September 11th, 2008

Radiohead's City Street

Available to download from Google is a small part of the data set from Radiohead's recent House of Cards music video, shot entirely without cameras — just LIDAR and 3D capture. Part of the idea is that fans will be able to remix the "footage" or mash it up in some way.

This is tremendously cool and very thoughtful of Radiohead to copyleft this part of their work.

Unfortunately Google or Radiohead has only provided a one minute sample of the animation data, which isn't much to work with. Of the 14,000 data downloads and counting, I think this probably explains why no one has come up with anything too striking on the YouTube Remix Group.

Still, I grabbed the data and got to work. First step: better tools. Personally I feel the Processing code is just too slow and painful to work with. OpenGL really needs to be run through native code.

So the first app I wrote is a Obj-C based first-person browser of the city street landscape (which includes 1.3 million vertices). It's intel Mac-only and completely untested, but if you're daring it might be fun to play with. It takes a couple seconds to load all the points, but then runs surprisingly fast. I get 30fps on my first-generation MacBook Pro.


You can download it [FIXME:] or watch a quick demonstration on YouTube.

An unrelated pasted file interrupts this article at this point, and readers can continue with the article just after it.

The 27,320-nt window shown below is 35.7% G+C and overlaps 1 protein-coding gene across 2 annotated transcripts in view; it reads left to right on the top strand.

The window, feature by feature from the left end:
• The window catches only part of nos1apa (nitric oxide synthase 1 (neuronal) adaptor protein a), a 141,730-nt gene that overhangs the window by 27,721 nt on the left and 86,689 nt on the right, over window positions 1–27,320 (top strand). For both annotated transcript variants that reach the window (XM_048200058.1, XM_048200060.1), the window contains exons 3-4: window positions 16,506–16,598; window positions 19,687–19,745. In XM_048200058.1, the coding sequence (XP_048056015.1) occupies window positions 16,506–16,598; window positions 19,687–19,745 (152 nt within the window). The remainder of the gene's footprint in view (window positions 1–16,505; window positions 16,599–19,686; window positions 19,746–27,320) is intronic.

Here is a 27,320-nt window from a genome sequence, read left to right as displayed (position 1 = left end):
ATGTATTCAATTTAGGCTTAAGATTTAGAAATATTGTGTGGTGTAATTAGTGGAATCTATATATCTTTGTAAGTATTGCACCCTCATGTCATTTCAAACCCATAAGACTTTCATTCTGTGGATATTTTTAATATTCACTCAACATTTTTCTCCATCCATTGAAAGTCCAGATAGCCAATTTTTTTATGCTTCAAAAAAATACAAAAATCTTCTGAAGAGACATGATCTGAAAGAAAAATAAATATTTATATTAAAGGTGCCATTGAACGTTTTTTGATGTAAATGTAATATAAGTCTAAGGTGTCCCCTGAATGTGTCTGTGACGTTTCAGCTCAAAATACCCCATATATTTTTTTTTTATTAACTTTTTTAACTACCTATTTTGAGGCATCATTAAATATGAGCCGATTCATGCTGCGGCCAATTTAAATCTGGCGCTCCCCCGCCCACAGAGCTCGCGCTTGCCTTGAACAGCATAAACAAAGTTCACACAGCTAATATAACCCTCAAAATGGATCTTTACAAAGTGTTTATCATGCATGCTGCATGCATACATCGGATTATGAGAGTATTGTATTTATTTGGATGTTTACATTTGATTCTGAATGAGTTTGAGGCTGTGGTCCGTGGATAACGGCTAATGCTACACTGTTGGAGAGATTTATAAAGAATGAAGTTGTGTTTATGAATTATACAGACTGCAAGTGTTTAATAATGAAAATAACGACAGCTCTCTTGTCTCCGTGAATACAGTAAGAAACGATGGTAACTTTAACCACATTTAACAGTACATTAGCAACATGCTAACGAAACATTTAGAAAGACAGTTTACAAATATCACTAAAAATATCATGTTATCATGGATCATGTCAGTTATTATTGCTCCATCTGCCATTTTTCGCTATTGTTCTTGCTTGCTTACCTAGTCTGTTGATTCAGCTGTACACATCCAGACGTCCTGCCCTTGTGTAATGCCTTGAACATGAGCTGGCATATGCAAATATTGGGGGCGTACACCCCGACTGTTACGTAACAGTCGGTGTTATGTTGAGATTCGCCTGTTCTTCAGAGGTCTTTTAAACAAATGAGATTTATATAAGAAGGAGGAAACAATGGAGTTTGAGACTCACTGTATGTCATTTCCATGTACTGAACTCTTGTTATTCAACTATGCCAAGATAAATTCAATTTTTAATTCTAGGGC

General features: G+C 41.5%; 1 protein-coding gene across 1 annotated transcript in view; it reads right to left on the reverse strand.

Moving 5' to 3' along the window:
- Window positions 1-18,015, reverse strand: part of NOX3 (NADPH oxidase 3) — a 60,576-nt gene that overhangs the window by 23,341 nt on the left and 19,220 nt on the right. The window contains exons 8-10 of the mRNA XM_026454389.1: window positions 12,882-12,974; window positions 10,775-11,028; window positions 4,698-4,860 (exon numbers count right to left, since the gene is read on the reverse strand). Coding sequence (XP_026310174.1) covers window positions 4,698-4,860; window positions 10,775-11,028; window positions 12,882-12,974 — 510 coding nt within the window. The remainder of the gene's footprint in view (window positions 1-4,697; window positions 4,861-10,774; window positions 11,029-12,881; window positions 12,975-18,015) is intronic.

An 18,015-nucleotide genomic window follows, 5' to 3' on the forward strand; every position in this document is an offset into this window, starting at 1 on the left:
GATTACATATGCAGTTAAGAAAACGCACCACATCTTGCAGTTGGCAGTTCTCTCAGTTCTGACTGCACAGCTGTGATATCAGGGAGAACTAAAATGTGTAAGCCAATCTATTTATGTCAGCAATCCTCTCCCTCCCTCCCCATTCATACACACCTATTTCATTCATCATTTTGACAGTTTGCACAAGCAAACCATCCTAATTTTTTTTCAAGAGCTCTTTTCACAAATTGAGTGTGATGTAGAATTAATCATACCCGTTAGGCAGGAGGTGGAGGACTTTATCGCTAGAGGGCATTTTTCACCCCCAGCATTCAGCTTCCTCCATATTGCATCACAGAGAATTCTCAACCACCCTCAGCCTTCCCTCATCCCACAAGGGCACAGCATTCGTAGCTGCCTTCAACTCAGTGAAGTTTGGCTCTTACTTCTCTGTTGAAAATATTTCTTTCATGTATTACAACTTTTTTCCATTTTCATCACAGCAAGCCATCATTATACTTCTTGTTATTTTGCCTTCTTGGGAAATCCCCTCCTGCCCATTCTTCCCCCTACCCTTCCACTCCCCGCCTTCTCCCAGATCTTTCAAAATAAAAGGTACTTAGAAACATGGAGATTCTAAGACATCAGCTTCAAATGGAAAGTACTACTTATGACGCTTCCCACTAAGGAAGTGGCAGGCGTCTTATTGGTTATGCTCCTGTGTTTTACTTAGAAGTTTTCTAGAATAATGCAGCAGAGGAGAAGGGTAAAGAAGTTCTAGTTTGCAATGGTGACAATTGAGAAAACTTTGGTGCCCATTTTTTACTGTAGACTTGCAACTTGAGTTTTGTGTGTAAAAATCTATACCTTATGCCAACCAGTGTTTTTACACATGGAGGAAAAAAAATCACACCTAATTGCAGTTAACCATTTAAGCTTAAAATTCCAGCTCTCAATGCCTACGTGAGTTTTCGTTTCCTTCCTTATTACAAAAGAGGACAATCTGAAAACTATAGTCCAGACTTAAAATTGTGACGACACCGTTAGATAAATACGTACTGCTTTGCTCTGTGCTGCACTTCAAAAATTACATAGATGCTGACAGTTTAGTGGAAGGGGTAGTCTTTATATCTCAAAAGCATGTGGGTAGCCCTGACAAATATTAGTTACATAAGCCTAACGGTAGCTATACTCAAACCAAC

Two more apps are on their way. One just displays the other landscape; the other is a facial animation viewer of Thom. These projects are layered on top of a custom OpenGL threaded graphics framework I built four years ago — just something that comes in handy from time to time. In a way it has kind of evolved into its own mini-version of Processing, without the performance penalties.

If Google decides to release more of the data, one thing I suggested is not distributing the vertex points as CSV data. It makes it much bigger to download and slower to parse. Why CSV anyway? Hopefully people aren't opening this stuff up in Excel. Save it as binary! We can handle it. Here's some code to do it:

Also — for anyone that might know:

It's not clear to me how the Geometric Informatics capture hardware works. What's the technology behind it? How much does their GeoVideo system cost? I'm having a hard time finding this out.